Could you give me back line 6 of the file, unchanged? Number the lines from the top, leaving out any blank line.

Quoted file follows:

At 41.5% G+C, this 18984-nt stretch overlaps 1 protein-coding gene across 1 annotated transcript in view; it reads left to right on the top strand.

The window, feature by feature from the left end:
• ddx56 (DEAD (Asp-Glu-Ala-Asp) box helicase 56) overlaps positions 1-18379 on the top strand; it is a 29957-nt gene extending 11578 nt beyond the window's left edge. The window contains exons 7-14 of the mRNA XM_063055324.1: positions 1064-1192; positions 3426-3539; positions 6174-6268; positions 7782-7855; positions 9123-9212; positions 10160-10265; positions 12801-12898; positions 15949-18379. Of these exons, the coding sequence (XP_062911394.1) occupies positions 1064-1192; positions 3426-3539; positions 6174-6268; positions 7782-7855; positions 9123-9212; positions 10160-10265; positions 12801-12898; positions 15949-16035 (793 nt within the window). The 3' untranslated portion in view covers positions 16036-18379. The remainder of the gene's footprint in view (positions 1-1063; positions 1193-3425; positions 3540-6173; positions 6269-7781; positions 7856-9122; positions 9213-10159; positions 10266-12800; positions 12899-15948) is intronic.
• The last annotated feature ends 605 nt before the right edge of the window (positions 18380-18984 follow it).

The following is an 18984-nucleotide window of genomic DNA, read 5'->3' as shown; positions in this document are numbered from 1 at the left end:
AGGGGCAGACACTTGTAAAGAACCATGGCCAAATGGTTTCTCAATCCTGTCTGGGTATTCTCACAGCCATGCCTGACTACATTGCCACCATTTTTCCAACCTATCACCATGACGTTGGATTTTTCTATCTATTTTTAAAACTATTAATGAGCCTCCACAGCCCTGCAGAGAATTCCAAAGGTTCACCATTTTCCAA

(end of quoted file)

AGGGGCAGACACTTGTAAAGAACCATGGCCAAATGGTTTCTCAATCCTGTCTGGGTATTCTCACAGCCATGCCTGACTACATTGCCACCATTTTTCCAACCTATCACCATGACGTTGGATTTTTCTATCTATTTTTAAAACTATTAATGAGCCTCCACAGCCCTGCAGAGAATTCCAAAGGTTCACCATTTTCCAA